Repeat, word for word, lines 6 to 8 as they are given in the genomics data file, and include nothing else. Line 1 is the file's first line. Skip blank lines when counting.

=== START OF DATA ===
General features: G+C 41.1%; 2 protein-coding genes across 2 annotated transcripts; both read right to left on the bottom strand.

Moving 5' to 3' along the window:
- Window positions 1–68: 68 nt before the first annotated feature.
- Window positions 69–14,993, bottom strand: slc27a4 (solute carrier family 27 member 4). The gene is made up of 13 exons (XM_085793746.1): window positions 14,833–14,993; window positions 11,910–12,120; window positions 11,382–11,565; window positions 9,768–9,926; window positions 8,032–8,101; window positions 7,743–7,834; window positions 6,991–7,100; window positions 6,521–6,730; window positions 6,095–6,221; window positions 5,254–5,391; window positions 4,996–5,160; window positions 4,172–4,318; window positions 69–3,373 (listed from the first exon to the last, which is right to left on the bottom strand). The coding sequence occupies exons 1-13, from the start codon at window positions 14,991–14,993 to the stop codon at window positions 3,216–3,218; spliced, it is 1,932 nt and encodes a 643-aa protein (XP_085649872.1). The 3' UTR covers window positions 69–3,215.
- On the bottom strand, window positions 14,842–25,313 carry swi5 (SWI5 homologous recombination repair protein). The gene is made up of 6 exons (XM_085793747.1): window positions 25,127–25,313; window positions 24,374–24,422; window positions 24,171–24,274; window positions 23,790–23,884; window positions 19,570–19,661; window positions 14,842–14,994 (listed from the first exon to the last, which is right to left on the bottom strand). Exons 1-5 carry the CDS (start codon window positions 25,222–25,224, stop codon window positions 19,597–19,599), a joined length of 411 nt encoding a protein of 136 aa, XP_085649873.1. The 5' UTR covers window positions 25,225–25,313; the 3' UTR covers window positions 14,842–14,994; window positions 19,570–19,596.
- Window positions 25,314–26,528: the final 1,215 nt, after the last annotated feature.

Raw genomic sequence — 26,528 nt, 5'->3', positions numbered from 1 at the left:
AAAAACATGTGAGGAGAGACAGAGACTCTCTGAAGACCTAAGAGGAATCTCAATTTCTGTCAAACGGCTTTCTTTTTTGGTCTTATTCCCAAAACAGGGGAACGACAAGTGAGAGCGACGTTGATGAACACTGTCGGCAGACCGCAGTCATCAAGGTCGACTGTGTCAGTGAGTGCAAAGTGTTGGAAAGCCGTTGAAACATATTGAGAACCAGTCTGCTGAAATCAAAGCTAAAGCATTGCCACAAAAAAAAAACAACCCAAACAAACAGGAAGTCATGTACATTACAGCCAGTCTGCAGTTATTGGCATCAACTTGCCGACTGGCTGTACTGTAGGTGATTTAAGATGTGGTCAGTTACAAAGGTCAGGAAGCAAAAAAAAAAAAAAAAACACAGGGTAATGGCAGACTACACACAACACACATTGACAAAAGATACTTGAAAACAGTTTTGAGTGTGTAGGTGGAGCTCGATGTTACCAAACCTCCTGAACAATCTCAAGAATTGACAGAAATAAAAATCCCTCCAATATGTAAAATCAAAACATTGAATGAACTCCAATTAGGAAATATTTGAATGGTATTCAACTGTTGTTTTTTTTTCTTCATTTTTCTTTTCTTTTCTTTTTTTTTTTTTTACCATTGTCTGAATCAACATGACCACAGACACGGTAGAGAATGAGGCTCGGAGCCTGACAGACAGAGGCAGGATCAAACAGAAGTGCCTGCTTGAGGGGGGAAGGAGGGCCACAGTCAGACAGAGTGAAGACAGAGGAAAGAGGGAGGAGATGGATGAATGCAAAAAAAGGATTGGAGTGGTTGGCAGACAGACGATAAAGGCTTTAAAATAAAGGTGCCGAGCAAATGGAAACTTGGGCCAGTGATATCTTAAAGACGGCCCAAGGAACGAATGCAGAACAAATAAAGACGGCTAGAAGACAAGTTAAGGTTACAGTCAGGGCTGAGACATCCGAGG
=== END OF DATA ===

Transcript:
- Window positions 25,314–26,528: the final 1,215 nt, after the last annotated feature.

Raw genomic sequence — 26,528 nt, 5'->3', positions numbered from 1 at the left:
AAAAACATGTGAGGAGAGACAGAGACTCTCTGAAGACCTAAGAGGAATCTCAATTTCTGTCAAACGGCTTTCTTTTTTGGTCTTATTCCCAAAACAGGGGAACGACAAGTGAGAGCGACGTTGATGAACACTGTCGGCAGACCGCAGTCATCAAGGTCGACTGTGTCAGTGAGTGCAAAGTGTTGGAAAGCCGTTGAAACATATTGAGAACCAGTCTGCTGAAATCAAAGCTAAAGCATTGCCACAAAAAAAAAACAACCCAAACAAACAGGAAGTCATGTACATTACAGCCAGTCTGCAGTTATTGGCATCAACTTGCCGACTGGCTGTACTGTAGGTGATTTAAGATGTGGTCAGTTACAAAGGTCAGGAAGCAAAAAAAAAAAAAAAAACACAGGGTAATGGCAGACTACACACAACACACATTGACAAAAGATACTTGAAAACAGTTTTGAGTGTGTAGGTGGAGCTCGATGTTACCAAACCTCCTGAACAATCTCAAGAATTGACAGAAATAAAAATCCCTCCAATATGTAAAATCAAAACATTGAATGAACTCCAATTAGGAAATATTTGAATGGTATTCAACTGTTGTTTTTTTTTCTTCATTTTTCTTTTCTTTTCTTTTTTTTTTTTTTACCATTGTCTGAATCAACATGACCACAGACACGGTAGAGAATGAGGCTCGGAGCCTGACAGACAGAGGCAGGATCAAACAGAAGTGCCTGCTTGAGGGGGGAAGGAGGGCCACAGTCAGACAGAGTGAAGACAGAGGAAAGAGGGAGGAGATGGATGAATGCAAAAAAAGGATTGGAGTGGTTGGCAGACAGACGATAAAGGCTTTAAAATAAAGGTGCCGAGCAAATGGAAACTTGGGCCAGTGATATCTTAAAGACGGCCCAAGGAACGAATGCAGAACAAATAAAGACGGCTAGAAGACAAGTTAAGGTTACAGTCAGGGCTGAGACATCCGAGG